SINGAPORE - Crocodiles can usually be seen sunbathing and swimming at Sungei Buloh Wetland Reserve, but they have made surprise appearances at other parts of the island.
The reptiles have been spotted at Changi, Pasir Ris and Lower Seletar, with the latest sighting at East Coast Park on Tuesday (Oct 5).
While they have been classified by the International Union for Conservation of Nature as "regionally extinct" in Singapore in 1996, research has found that crocodiles have never left the Republic's waters.
The species found here is the estuarine crocodile, which has been recorded in local waters since the early 1800s.
Estuarine crocodiles are native to Singapore and feed mostly on fish, said Dr Adrian Loo, group director of wildlife management at the National Parks Board (NParks).
Also known as saltwater crocodiles, they can reach more than 5m in length, according to NParks' website.
The existence of these apex predators occupying the top of the food chain means Singapore has a stable, healthy ecosystem, wrote Ms Kate Pocklington, senior conservator at the Lee Kong Chian Natural History Museum at the National University of Singapore, in her e-book about saltwater crocodiles here.
The Straits Times recaps some sightings of the world's largest reptile in Singapore.
1. June 2019, Sungei Kadut
A 3.4m-long crocodile was caught after it was spotted in a drain in Sungei Kadut Drive on the morning of June 21.
NParks officers worked with trained contractors to secure the crocodile, which was then transferred to a crocodile farm.
It is believed that the crocodile entered the drainage system from Sungei Pang Sua river.
Wildlife experts said the injured reptile may have been fleeing from a territorial fight or may have been relocating from Malaysia.
2. February 2019, Lower Seletar Reservoir
A 1.7m-long crocodile was trapped in the early hours of Feb 23 by national water agency PUB and NParks.
Water and fishing activities had been scaled back after the reptile was seen on Feb 14.
The authorities caught the reptile and released it into the wild as a safety precaution.
3. November 2017, East Coast Park
A crocodile was spotted at a construction site in East Coast Park, prompting the National Sailing Centre - which is located along the park - to suspend all water activities for a few days.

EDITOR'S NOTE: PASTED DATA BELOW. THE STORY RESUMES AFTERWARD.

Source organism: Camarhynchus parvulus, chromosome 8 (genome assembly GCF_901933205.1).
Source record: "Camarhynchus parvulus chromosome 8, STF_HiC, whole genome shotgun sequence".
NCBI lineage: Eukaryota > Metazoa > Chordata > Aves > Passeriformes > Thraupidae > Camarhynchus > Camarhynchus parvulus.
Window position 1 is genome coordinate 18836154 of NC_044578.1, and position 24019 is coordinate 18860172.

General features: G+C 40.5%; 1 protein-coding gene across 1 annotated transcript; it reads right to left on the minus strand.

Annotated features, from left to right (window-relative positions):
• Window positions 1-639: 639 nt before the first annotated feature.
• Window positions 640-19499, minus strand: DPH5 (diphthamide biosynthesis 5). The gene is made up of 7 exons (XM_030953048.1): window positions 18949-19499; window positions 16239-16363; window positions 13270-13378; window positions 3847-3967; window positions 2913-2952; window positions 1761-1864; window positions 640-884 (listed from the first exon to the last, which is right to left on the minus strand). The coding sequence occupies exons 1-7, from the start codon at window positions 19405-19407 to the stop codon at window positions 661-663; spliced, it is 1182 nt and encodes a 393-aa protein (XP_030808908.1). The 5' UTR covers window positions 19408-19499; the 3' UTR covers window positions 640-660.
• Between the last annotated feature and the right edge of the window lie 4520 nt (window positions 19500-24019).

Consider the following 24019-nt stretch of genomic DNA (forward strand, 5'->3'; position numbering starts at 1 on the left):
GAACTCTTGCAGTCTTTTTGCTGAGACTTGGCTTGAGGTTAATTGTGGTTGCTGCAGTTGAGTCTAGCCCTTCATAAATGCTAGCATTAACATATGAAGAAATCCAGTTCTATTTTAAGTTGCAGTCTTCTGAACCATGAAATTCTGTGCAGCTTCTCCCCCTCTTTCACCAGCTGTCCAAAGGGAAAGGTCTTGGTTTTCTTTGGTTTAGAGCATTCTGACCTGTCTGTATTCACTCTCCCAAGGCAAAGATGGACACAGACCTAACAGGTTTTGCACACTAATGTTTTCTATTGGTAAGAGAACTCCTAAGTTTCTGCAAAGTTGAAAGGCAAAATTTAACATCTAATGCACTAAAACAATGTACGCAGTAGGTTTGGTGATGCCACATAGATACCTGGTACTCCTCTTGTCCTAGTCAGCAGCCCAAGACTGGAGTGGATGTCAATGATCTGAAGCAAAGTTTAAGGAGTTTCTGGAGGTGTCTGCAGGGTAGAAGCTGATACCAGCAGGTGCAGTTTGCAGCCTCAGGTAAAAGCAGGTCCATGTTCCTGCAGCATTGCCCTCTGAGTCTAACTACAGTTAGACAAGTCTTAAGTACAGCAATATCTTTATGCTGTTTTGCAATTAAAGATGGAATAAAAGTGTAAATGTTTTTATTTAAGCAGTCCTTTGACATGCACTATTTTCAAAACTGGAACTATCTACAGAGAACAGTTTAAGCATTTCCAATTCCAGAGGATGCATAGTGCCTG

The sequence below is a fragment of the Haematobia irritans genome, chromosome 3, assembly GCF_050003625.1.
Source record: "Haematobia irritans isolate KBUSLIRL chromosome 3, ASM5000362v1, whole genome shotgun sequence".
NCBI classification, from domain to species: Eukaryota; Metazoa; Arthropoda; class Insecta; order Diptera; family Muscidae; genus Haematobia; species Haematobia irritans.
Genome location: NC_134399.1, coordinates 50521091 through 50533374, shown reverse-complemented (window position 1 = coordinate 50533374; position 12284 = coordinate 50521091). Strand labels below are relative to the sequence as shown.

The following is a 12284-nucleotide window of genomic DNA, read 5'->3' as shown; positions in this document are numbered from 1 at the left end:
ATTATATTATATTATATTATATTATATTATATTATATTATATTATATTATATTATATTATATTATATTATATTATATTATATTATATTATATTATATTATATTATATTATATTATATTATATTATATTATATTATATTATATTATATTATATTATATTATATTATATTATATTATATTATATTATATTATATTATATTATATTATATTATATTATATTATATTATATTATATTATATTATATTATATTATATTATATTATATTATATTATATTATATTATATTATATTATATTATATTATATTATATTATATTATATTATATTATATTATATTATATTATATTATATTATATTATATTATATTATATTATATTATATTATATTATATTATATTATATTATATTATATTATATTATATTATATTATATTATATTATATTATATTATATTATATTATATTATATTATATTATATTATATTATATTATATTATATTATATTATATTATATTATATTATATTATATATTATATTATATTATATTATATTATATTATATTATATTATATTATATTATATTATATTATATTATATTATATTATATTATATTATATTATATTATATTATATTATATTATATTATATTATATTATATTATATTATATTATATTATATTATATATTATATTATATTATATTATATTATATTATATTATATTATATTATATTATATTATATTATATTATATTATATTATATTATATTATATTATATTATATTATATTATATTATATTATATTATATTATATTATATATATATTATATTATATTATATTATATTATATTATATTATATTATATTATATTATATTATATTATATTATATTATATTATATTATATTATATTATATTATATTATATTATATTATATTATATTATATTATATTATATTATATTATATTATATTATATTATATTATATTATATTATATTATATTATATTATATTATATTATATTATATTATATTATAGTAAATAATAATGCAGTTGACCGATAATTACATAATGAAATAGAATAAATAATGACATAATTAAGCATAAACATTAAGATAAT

4. August 2017, Changi Beach Park and Pasir Ris Park
Two sightings of a crocodile swimming in the waters along Changi Beach Park were reported.
A 2m-long crocodile was also seen basking in the sun on a mudflat at Sungei Tampines in Pasir Ris Park.
5. July 2017, Kranji Way
A 1.5m-long crocodile died after it was hit by a car on July 5.
There have been crocodile sightings in the Kranji Way area because of its proximity to Sungei Buloh Wetland Reserve.
6. April 2014, Kranji Reservoir
The carcass of a 3.6m-long crocodile, nicknamed Barney, was found by anglers at Kranji Reservoir.
The 400kg creature, believed to be one of the largest wild specimens here, was found dead with a metal rod in its eye and a large fishing hook lodged in its mouth, said PUB.
Its body was said to have been disposed at a nearby farm.
PUB said then that since 1989, it has authorised a team of handlers to capture the reptiles alive and hand them to a farm in Kranji for safekeeping.
The largest crocodile caught in the wild in Singapore was 4.72m long, and was presented to the then Raffles Museum.
It was shot by game hunter George Paddison Owen in September 1887 at the Serangoon riverbank.
While crocodiles were hunted during the colonial era, a person who kills one today can be fined up to $50,000 and imprisoned for not more than two years.
Dr Loo said: "Should members of the public encounter a crocodile, they should stay calm and back away slowly.
"They should not approach, provoke, or feed the animal."
The public may also contact NParks on 1800-471-7300.